While many students roll out of bed in the early morning, regretting the selection of an 8 a.m. class, there is a group of 20 girls who are already out, awake and on their feet. These girls are dancing, doing stadiums and rehearsing routines as early as 6 a.m. Most students would only dream of being part of a nationally recognized organization; most students, however, aren't a part of Florida State's dance team, the Golden Girls.
"The most difficult part has to be waking up for 6 a.m. practices," said Golden Girl and FSU freshman Jessica Schepp. "I love to sleep, and waking up at five in the morning is not easy."
FSU senior Kristy Griffith has been a Golden Girl for the past four years. She has been dancing since she was three, when her mom signed her up for classes. Griffith loved it, so she kept attending. She was a member of the dance team while in high school. After applying to college, dance played a big part in deciphering which college she would attend.
"I knew I wanted to keep dancing when I went to college," Griffith said. "It was between here and UF. Here, they had a better dance team."
Today Griffith holds the position of captain of the Golden Girls and served as co-captain last year.
"Kristy is always looking out for everyone, and she genuinely values our opinion on various topics that come up during practices," said Golden Girl and FSU junior Lindsey Haddock. "I respect her so much for the commitment and dedication she shows the team."
Upon trying out, girls endure a three-day process of learning combos and facing eliminations. Many new and old faces try out. Past team members are required to try out as well. No one is guaranteed a spot.
Auditions generally take place during the spring, in late April or early May. The minimum acceptable grade point average is a 2.5 from the previous semester and a 2.0 at the time of try outs. Griffith made the team as an incoming freshman, while she was still in her senior year of high school.
"I was pretty excited," Griffith said. "My first year we got T-shirts, so that was pretty cool. I got to wear it around high school when I went back."
At basketball games, in the homecoming parade and at competition, the girls never cease to amaze audiences, displaying their hard work. They participate in community service projects and make appearances at off-campus events promoting FSU.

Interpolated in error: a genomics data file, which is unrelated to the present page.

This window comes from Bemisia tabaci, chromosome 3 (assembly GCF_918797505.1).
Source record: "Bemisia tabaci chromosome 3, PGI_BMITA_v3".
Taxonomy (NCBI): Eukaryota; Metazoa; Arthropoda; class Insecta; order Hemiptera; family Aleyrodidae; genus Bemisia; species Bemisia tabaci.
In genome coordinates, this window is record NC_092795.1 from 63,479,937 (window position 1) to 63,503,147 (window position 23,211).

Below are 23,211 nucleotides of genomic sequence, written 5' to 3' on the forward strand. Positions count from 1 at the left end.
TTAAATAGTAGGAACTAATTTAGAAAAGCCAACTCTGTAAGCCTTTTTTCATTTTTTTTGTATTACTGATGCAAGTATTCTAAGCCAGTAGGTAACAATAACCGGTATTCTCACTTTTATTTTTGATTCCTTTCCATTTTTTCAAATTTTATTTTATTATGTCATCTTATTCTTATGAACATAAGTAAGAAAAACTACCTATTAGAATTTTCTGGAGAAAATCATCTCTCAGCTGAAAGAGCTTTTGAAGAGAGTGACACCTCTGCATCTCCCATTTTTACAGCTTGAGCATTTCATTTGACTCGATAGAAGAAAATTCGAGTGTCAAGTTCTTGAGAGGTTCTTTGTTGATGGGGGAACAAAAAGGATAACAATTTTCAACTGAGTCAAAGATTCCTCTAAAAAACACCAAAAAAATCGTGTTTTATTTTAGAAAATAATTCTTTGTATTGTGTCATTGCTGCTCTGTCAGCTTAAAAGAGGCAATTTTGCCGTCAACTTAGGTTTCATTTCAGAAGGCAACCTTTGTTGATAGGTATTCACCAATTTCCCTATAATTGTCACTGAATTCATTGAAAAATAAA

"My favorite part about being a Golden Girl is representing the university," FSU sophomore Summer Renner said. "Whether dancing on the basketball court and cheering on our basketball team, dancing at Pow Wow, or competing at our national competition, I feel so proud to be representing FSU."
With so many things going on at once, on top of school and other commitments, times can be stressful. A big part of being involved with the team is having the ability to balance school, work, and dance. At the end of the day, the girls find that facing their challenges and obstacles are more than worth it.
"The most difficult part about being a Golden Girl would definitely be time management," FSU senior Merrick Hinterscher said. "Being a Golden Girl, you must put this first and truly commit yourself to the team. Sometimes I miss out on things that my friends are doing, due to practice or workouts, but in the long run I get to dance with my friends and represent FSU around the community."
During Martin Luther King Jr. weekend, the Golden Girls will head to UDA Nationals at DisneyWorld, in Orlando, Fla. They currently stand ranked at number five in the nation.
This year, the girls have received a paid bid, which is an accomplishment in and of itself.
The team's biggest rival is the University of Central Florida. Other rivals include Minnesota, Wisconsin, Cincinnati and Kansas. The girls hope to improve their already impressive standing.
"This year we are going into National Competition as a top five seed out of around 40 universities, so we are ecstatic," said former Golden Girl and current coach Wendy Crawford. "We are hoping to be ranked even higher once we actually compete by getting in the top three.""
Day in and day out, whether performing, practicing or training, the Golden Girls continue to be dedicated, true Seminoles spreading school pride.
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